Mr. Carney, like central bankers in other places fighting real-estate booms, is leaning on tougher regulations for banks and home buyers, rather than on higher interest rates, to prevent Canada’s rising housing prices from going too far.
“You don’t turn to monetary policy first,” Mr. Carney said in an exclusive interview with The Wall Street Journal. “The principle is that there are other tools that are the best tools to address the risk of excesses developing in housing, and they should be deployed first. In Canada, we have deployed those other tools. As a consequence, we expect moderation in housing activity.”
The Canadian Real Estate Association estimates the national average price of homes sold in May was 376,817 Canadian dollars, or about US$384,510, up 8.6% year-to-year. That is being pushed up in part by historically high sales prices in exclusive Vancouver neighborhoods, and broad-based gains in Toronto. But prices excluding Vancouver were still up 5.6% year-to-year.
The average home price in Vancouver in May, meanwhile, was C$831,555, which was a 25.7% jump from May 2010. In Toronto, prices were up 8.7% to C$446,593.
Mr. Carney has been trying to draw attention to excesses building up in housing, a trend that has emerged in Canada just four years after a historic housing bust in the U.S. In a speech in Vancouver earlier this month, the central banker called the city an “extreme example” of potential problems building elsewhere in the country.
Central bankers world-wide have been debating for years how to respond to the threat posed by potential asset bubbles. Before the U.S. housing bust, many Federal Reserve officials felt the central bank shouldn’t try to address bubbles. Fed Chairman Ben Bernanke has acknowledged that the Fed failed to adequately regulate banks during the housing boom.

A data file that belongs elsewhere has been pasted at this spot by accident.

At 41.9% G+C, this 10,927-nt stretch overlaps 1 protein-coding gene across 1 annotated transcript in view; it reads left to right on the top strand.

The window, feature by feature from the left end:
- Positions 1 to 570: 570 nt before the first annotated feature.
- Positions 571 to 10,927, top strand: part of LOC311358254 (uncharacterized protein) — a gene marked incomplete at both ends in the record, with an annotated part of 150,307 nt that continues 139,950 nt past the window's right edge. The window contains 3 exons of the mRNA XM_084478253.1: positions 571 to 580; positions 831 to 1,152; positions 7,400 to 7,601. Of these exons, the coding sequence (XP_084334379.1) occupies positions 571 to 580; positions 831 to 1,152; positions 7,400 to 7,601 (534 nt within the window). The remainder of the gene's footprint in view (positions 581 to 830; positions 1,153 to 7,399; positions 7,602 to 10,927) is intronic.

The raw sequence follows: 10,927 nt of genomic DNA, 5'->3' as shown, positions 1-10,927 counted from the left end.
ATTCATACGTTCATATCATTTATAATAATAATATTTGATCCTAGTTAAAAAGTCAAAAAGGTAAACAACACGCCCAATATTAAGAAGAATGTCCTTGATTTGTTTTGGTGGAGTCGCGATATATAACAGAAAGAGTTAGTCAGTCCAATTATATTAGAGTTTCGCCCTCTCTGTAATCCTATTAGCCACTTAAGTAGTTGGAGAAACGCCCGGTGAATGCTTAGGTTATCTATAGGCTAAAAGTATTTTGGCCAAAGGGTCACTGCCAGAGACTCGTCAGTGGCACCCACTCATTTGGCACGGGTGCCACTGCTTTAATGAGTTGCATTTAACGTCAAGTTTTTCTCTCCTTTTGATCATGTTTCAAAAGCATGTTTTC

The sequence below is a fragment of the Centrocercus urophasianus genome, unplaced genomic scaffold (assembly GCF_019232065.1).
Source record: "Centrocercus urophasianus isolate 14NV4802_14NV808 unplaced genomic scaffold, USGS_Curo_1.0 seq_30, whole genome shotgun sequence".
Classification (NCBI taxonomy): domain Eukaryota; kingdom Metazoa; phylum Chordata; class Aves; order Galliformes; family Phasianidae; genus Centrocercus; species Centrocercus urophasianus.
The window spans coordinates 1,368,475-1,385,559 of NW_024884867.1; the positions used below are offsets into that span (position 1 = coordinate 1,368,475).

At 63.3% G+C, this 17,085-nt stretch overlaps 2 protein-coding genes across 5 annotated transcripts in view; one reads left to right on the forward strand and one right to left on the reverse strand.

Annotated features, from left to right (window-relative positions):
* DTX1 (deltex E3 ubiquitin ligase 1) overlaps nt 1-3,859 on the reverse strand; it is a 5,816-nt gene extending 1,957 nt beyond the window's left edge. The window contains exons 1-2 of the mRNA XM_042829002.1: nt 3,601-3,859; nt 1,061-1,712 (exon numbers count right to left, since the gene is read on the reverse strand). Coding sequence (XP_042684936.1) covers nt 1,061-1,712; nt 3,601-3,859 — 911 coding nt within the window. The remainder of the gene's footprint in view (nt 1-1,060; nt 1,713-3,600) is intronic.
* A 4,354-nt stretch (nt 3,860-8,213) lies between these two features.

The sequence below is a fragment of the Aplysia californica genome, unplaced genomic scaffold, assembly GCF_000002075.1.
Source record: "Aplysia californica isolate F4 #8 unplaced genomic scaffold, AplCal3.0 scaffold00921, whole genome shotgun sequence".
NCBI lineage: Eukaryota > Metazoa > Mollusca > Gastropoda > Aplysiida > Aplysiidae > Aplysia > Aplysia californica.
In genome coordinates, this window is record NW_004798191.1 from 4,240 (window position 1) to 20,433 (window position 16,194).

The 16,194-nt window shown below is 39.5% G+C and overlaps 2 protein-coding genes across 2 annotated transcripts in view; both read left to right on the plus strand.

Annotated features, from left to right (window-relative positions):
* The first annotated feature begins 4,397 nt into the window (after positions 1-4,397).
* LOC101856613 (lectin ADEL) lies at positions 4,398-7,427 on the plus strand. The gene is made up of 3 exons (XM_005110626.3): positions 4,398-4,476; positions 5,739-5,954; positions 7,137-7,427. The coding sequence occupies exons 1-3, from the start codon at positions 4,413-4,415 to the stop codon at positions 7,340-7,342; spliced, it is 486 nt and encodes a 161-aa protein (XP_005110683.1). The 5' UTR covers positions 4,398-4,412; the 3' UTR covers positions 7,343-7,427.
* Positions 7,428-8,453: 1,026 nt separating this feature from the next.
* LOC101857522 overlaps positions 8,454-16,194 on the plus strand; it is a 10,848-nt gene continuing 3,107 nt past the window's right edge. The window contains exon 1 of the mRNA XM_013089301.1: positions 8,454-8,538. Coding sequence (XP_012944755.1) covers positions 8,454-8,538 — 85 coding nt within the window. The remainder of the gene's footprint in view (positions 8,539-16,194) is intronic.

Some economists also blame the Fed for failing to push interest rates higher in the last decade to slow the run-up in building and residential real-estate prices.
In many other markets today – including China, Hong Kong and Israel – central banks and bank regulators are turning to regulatory tools to prevent home prices booms from turning into outright bubbles.
“That is a major shift from five years ago,” said Martin Barnes, chief economist at Bank Credit Analyst, a Toronto-based research service. “They have at least acknowledged that they can no longer ignore asset bubbles.”
Economists still don’t agree on whether higher interest rates should also be used to stop bubbles. Many central bankers see them as a last resort.
Read the full article over at The Wall Street Journal.
In the end, though, she opted for the most glamorous, upscale and stylish setting she could find — a parking garage.
“When we saw it, we were in total awe,” said Ms. Johnson, 26, an art gallery director. “It’s breathtaking.”
Parking garages, the grim afterthought of American design, call to mind many words. (Rats. Beer cans. Unidentifiable smells.) Breathtaking is not usually among them.
Yet here in Miami Beach, whose aesthetic is equal parts bulging biceps and fluorescent pink, bridal couples, bar mitzvah boys and charity-event hosts are flocking to what seems like the unimaginable marriage of high-end architecture and car storage: a $65 million parking garage in the center of the city.